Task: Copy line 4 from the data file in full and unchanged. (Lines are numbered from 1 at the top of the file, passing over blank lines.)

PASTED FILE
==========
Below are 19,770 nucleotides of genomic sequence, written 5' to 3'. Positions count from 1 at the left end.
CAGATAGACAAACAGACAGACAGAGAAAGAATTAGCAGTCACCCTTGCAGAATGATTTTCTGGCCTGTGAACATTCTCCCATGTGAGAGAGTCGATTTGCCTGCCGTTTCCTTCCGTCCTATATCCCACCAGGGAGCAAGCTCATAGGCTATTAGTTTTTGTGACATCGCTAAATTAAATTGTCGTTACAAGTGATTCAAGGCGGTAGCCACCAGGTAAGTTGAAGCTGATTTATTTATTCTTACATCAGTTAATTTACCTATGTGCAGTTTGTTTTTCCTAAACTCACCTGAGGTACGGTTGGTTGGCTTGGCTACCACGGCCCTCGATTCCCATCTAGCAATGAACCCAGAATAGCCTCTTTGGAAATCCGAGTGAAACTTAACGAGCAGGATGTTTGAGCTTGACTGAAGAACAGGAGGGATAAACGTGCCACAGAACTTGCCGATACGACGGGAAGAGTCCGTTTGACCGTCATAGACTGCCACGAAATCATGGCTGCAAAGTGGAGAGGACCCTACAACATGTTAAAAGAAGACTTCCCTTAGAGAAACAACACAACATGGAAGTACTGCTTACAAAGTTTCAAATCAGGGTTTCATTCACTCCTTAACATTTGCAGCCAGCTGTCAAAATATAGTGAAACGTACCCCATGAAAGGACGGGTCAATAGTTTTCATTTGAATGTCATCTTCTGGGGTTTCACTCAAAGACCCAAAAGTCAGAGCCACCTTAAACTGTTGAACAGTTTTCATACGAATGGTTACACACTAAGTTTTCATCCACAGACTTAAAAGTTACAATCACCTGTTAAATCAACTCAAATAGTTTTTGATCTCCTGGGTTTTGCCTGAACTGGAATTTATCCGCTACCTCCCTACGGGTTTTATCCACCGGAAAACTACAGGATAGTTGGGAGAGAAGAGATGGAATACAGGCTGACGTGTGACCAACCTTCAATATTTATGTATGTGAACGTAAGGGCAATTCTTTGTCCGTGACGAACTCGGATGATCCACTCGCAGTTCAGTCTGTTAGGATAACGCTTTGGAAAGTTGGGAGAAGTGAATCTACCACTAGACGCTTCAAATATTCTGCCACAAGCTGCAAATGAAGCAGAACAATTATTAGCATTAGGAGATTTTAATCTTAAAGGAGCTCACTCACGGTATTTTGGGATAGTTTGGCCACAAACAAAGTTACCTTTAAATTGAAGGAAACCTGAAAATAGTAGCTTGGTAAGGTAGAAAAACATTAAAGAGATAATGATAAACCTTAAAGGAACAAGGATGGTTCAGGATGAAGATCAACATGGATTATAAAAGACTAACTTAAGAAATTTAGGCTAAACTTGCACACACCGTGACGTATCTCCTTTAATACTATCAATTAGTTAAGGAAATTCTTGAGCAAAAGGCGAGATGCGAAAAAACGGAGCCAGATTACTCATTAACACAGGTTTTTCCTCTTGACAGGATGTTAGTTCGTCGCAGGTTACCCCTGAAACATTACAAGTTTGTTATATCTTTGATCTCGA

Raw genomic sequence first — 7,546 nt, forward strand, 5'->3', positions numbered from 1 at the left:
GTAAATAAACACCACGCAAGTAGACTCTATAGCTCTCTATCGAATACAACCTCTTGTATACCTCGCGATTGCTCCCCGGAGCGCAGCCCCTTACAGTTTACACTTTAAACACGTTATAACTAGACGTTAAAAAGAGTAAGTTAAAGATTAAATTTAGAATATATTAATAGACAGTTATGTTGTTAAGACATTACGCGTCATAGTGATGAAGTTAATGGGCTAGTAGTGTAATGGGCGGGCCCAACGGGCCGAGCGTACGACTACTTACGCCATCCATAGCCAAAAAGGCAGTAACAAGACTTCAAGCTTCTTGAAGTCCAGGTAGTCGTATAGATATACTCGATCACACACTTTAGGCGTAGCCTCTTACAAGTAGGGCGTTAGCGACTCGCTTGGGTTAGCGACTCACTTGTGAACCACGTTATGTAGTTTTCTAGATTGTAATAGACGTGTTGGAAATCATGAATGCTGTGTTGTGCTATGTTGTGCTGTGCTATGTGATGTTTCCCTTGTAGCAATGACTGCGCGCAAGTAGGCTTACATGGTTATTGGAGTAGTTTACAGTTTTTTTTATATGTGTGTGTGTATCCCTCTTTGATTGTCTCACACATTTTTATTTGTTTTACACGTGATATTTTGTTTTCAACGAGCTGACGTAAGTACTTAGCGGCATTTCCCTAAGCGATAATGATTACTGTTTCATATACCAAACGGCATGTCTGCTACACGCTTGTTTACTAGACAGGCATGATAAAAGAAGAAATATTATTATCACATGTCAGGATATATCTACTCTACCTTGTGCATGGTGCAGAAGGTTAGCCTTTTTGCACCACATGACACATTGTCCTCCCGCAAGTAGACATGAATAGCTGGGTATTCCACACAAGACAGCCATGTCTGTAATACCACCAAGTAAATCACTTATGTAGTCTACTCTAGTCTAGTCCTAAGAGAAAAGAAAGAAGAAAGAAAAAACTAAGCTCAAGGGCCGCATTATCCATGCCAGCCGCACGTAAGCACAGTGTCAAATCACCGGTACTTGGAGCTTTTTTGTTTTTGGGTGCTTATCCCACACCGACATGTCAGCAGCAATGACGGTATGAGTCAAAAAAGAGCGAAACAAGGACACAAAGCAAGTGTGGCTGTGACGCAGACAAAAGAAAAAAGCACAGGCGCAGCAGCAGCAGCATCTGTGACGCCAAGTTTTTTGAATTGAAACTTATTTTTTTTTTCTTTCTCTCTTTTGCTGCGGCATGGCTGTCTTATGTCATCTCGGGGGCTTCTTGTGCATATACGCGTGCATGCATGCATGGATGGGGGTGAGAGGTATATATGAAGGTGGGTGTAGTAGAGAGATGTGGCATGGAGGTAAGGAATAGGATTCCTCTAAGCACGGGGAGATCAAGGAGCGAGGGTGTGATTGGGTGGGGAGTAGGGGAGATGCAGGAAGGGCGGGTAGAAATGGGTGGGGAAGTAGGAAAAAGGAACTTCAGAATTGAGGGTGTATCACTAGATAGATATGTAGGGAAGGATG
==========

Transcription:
GTAAATAAACACCACGCAAGTAGACTCTATAGCTCTCTATCGAATACAACCTCTTGTATACCTCGCGATTGCTCCCCGGAGCGCAGCCCCTTACAGTTTACACTTTAAACACGTTATAACTAGACGTTAAAAAGAGTAAGTTAAAGATTAAATTTAGAATATATTAATAGACAGTTATGTTGTTAAGACATTACGCGTCATAGTGATGAAGTTAATGGGCTAGTAGTGTAATGGGCGGGCCCAACGGGCCGAGCGTACGACTACTTACGCCATCCATAGCCAAAAAGGCAGTAACAAGACTTCAAGCTTCTTGAAGTCCAGGTAGTCGTATAGATATACTCGATCACACACTTTAGGCGTAGCCTCTTACAAGTAGGGCGTTAGCGACTCGCTTGGGTTAGCGACTCACTTGTGAACCACGTTATGTAGTTTTCTAGATTGTAATAGACGTGTTGGAAATCATGAATGCTGTGTTGTGCTATGTTGTGCTGTGCTATGTGATGTTTCCCTTGTAGCAATGACTGCGCGCAAGTAGGCTTACATGGTTATTGGAGTAGTTTACAGTTTTTTTTATATGTGTGTGTGTATCCCTCTTTGATTGTCTCACACATTTTTATTTGTTTTACACGTGATATTTTGTTTTCAACGAGCTGACGTAAGTACTTAGCGGCATTTCCCTAAGCGATAATGATTACTGTTTCATATACCAAACGGCATGTCTGCTACACGCTTGTTTACTAGACAGGCATGATAAAAGAAGAAATATTATTATCACATGTCAGGATATATCTACTCTACCTTGTGCATGGTGCAGAAGGTTAGCCTTTTTGCACCACATGACACATTGTCCTCCCGCAAGTAGACATGAATAGCTGGGTATTCCACACAAGACAGCCATGTCTGTAATACCACCAAGTAAATCACTTATGTAGTCTACTCTAGTCTAGTCCTAAGAGAAAAGAAAGAAGAAAGAAAAAACTAAGCTCAAGGGCCGCATTATCCATGCCAGCCGCACGTAAGCACAGTGTCAAATCACCGGTACTTGGAGCTTTTTTGTTTTTGGGTGCTTATCCCACACCGACATGTCAGCAGCAATGACGGTATGAGTCAAAAAAGAGCGAAACAAGGACACAAAGCAAGTGTGGCTGTGACGCAGACAAAAGAAAAAAGCACAGGCGCAGCAGCAGCAGCATCTGTGACGCCAAGTTTTTTGAATTGAAACTTATTTTTTTTTTCTTTCTCTCTTTTGCTGCGGCATGGCTGTCTTATGTCATCTCGGGGGCTTCTTGTGCATATACGCGTGCATGCATGCATGGATGGGGGTGAGAGGTATATATGAAGGTGGGTGTAGTAGAGAGATGTGGCATGGAGGTAAGGAATAGGATTCCTCTAAGCACGGGGAGATCAAGGAGCGAGGGTGTGATTGGGTGGGGAGTAGGGGAGATGCAGGAAGGGCGGGTAGAAATGGGTGGGGAAGTAGGAAAAAGGAACTTCAGAATTGAGGGTGTATCACTAGATAGATATGTAGGGAAGGATG